A set of 12 spike-in samples containing different amounts of LD583 (bladder carcinoma cell line [41]) DNA in a background of blood DNA isolated from a healthy donor were generated. Specifically, samples 1 to 12 contain 100%, 33.3%, 11.1%, 3.7%, 1.23%, 0.41%, 0.14%, 0.046%, 0.015%, 0.005%, 0.0017%, and 0% of LD583 DNA, respectively (Additional file 2: Table S2). In total, 2 µg of each sample was submitted to Pangea Laboratory and analyzed in triplicates (500 ng each) with Bladder CARE. The number of cancer cells originally used to generate the standards was calculated considering that a single human genomic DNA molecule weighs 3.59 pg [43]. For each sample, standard deviation and standard error were calculated based on the BCI values obtained from each of the three technical replicates. Student’s two-tailed t test was performed in order to determine the significance of BCI changes between consecutive samples (Additional file 2: Table S2).

Availability of data and materials

The datasets used and/or analyzed during the current study are available from the corresponding author on reasonable request. G. Liang and P. Piatti have full access to all the data in the study and take responsibility for the integrity of the data and the accuracy of the data analysis.



Bladder cancer


Non-muscle invasive bladder cancer


Muscle invasive bladder cancer


Transurethral resection of bladder tumor


Methylation-sensitive restriction enzyme-qPCR




  1. 1.

    Siegel RL, Miller KD, Jemal A. Cancer statistics, 2015. CA Cancer J Clin. 2015;65:5–29.

    Article  Google Scholar 

  2. 2.

    American Cancer Society. Cancer facts & figures 2020. Atlanta: American Cancer Society; 2020.

    Google Scholar 

  3. 3.

    Fajkovic H, Halpern JA, Cha EK, et al. Impact of gender on bladder cancer incidence, staging, and prognosis. World J Urol. 2011;29:457–63.

    Article  Google Scholar 

  4. 4.

    Freedman ND, Silverman DT, Hollenbeck AR, et al. Association between smoking and risk of bladder cancer among men and women. JAMA. 2011;306:737–45.

    CAS  Article  Google Scholar 

  5. 5.

    Branu S, Böhle A. Bladder cancer. I. molecular and genetic basis of carcinogenesis. Eur Urol. 2001;39:491–7.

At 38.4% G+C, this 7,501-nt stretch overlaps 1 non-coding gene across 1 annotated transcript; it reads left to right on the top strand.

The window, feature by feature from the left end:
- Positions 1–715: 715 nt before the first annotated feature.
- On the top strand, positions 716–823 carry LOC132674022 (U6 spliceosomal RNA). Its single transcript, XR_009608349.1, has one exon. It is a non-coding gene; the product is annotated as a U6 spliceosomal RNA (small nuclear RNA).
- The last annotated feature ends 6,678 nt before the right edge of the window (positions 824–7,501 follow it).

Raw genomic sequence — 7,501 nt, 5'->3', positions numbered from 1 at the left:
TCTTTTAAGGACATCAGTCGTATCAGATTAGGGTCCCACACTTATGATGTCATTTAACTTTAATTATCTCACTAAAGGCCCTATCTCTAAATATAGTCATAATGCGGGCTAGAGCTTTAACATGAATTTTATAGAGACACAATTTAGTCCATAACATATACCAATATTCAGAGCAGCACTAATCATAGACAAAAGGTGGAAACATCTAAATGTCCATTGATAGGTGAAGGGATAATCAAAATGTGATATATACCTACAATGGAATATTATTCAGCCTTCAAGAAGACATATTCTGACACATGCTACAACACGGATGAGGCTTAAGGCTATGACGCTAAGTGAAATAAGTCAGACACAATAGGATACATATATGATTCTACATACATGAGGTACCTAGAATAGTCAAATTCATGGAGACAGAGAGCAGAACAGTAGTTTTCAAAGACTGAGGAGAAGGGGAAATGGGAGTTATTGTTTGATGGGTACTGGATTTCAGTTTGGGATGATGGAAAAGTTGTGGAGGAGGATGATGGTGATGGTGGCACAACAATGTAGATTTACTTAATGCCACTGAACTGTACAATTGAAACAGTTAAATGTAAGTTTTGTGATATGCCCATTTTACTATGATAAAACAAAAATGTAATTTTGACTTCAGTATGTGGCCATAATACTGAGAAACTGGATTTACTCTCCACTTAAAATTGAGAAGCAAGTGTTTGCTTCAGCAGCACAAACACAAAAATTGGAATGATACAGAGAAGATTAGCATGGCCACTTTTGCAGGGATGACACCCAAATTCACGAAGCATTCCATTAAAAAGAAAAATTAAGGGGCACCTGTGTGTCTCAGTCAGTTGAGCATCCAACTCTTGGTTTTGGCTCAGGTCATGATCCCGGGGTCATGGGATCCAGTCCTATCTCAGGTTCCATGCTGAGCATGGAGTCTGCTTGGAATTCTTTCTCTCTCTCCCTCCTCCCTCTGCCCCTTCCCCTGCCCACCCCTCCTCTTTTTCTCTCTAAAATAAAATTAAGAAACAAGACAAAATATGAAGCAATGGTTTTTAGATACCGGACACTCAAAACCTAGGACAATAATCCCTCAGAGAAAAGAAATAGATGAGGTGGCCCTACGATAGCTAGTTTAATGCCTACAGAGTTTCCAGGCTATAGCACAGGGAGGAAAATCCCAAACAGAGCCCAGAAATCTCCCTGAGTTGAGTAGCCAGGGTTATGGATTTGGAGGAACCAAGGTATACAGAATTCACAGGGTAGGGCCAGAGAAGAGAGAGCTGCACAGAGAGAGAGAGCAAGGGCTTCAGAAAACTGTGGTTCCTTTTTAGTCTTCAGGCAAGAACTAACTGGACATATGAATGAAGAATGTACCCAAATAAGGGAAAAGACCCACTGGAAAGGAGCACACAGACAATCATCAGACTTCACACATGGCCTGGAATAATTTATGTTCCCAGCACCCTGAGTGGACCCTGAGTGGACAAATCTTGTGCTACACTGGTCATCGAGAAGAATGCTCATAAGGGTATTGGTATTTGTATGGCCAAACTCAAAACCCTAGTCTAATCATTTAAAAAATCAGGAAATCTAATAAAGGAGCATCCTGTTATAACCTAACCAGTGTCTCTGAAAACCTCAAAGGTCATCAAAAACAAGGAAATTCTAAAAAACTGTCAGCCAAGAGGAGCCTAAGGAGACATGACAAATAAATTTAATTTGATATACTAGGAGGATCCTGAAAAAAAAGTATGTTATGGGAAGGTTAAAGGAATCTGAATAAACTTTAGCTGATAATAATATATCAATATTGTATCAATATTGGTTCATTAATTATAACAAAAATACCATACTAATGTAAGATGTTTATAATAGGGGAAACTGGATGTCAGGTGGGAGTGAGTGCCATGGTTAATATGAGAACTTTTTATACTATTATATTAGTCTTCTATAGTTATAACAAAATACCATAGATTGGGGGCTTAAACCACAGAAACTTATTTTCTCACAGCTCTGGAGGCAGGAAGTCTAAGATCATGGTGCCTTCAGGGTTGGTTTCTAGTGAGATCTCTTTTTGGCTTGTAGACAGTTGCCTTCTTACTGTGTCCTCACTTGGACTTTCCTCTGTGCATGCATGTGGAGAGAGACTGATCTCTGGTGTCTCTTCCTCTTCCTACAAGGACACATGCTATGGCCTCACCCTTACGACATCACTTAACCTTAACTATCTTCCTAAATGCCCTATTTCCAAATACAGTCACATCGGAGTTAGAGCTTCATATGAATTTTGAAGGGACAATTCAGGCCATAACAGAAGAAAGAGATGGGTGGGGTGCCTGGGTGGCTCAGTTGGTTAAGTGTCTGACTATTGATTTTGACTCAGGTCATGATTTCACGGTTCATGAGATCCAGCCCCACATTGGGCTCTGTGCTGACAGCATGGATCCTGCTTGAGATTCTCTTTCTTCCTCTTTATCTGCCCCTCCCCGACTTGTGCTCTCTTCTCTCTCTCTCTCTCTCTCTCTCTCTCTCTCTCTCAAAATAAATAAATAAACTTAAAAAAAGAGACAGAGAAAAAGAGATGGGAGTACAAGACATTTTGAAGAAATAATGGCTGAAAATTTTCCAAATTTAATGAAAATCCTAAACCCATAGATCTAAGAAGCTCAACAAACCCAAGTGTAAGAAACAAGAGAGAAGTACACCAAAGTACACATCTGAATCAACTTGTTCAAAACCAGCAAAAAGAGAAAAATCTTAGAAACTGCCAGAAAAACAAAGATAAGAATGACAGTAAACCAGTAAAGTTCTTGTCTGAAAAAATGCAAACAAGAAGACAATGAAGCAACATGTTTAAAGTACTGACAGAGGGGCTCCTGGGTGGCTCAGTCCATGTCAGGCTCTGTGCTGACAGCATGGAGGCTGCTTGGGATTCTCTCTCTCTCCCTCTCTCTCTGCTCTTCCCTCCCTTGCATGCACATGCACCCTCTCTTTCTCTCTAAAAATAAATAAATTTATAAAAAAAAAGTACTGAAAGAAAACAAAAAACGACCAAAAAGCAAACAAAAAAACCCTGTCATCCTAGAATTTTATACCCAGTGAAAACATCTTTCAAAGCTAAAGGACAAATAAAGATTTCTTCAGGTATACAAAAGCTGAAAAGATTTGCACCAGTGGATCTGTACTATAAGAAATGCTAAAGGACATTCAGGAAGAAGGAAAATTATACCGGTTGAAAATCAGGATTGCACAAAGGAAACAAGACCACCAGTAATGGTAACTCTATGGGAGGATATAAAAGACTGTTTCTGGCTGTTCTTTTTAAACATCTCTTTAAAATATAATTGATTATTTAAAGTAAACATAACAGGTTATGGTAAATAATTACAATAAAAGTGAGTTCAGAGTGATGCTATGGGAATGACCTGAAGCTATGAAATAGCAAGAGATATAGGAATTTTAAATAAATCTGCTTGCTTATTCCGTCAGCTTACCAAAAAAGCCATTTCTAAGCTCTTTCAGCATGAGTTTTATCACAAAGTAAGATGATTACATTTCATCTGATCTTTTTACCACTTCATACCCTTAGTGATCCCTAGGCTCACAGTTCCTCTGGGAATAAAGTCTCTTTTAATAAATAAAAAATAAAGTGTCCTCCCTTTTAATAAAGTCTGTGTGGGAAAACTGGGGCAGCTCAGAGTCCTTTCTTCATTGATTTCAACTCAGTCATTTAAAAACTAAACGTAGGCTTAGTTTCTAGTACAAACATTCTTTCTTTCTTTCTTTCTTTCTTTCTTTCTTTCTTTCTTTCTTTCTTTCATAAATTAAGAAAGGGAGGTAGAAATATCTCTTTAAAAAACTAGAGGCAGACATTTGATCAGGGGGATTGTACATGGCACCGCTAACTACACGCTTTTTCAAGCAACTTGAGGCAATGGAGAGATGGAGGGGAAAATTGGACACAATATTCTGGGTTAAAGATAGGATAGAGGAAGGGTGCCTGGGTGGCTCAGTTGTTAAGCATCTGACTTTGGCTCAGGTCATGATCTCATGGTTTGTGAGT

Article  Google Scholar 

  6. 6.

    Feng Z, Hu W, Rom WN, et al. 4-aminobiphenyl is a major etiological agent of human bladder cancer: evidence from its DNA binding spectrum in human p53 gene. Carcinogenesis. 2002;23:1721–7.

    CAS  Article  Google Scholar 

  7. 7.

    Samanic C, Kogevinas M, Dosemeci M, et al. Smoking and bladder cancer in Spain: effects of tobacco type, timing, environmental tobacco smoke, and gender. Cancer Epidemiol Biomark Prev. 2006;15:1348.

    Article  Google Scholar 

  8. 8.

    Abern MR, Dude AM, Tsivian M, et al. The characteristics of bladder cancer after radiotherapy for prostate cancer. Urol Oncol. 2013;31:1628.

    Article  Google Scholar 

  9. 9.

    Rothman N, Garcia-Closas M, Chatterjee N, et al. A multi-stage genome-wide association study of bladder cancer identifies multiple susceptibility loci. Nat Genet. 2010;42:978.

    CAS  Article  Google Scholar 

  10. 10.

    Kaufman DS, Shipley WU, Feldman AS. Bladder cancer. Lancet. 2009;374:239–49.

    CAS  Article  Google Scholar 

  11. 11.

    Li HT, Duymich CE, Weisenberger DJ, et al. Genetic and epigenetic alterations in bladder cancer. Int Neurourol J. 2016;20(Suppl 2):S84-94.

    Article  Google Scholar 

  12. 12.

    Babjuk M, Böhle A, Burger M, et al. EAU guidelines on non-muscle-invasive urothelial carcinoma of the bladder: update 2016. Eur Urol. 2016.

    Article  PubMed  Google Scholar 

  13. 13.

    Morgan TM, Keegan KA, Clark PE. Bladder cancer. Curr Opin Oncol. 2011;23:275–82.

    CAS  Article  Google Scholar 

  14. 14.

    Steinberg G. Blue light cystoscopy should be used routinely for bladder cancer detection: pro. J Urol. 2016;195(6):1652–3.

    Article  Google Scholar 

  15. 15.

    Svatek RS, Hollenbeck BK, Holmang S, et al. The economics of bladder cancer: costs and considerations of caring for this disease. Eur Urol. 2014;66:253–62.

    Article  Google Scholar 

  16. 16.

    Gupta NP, Sharma N, Kumar R. Nuclear matrix protein 22 as adjunct to urine cytology and cystoscopy in follow-up of superficial TCC of urinary bladder. Urology. 2009;73:592–6.

    Article  Google Scholar 

  17. 17.

    Têtu B, Tiguert R, Harel F, et al. ImmunoCyt/uCyt+ improves the sensitivity of urine cytology in patients followed for urothelial carcinoma. Mod Pathol. 2005;18:83–9.

    Article  Google Scholar 

  18. 18.

    Irani J, Desgrandchamps F, Millet C, et al. BTA stat and BTA TRAK: a comparative evaluation of urine testing for the diagnosis of transitional cell carcinoma of the bladder. Eur Urol. 1999;35:89–92.

    CAS  Article  Google Scholar 

  19. 19.

    Sokolova IA, Halling KC, Jenkins RB, et al. The development of a multitarget, multicolor fluorescence in situ hybridization assay for the detection of urothelial carcinoma in urine. J Mol Diagn. 2000;2(3):116–23.

    CAS  Article  Google Scholar 

  20. 20.

    O’Sullivan P, Sharples K, Dalphin M, et al. A multigene urine test for the detection and stratification of bladder cancer in patients presenting with hematuria. J Urol. 2012;188(3):741–7.

    Article  Google Scholar 

  21. 21.

    Feber A, Dhami P, Dong L, et al. UroMark—a urinary biomarker assay for the detection of bladder cancer. Clin Epigenetics. 2017;9:8.

    Article  Google Scholar 

  22. 22.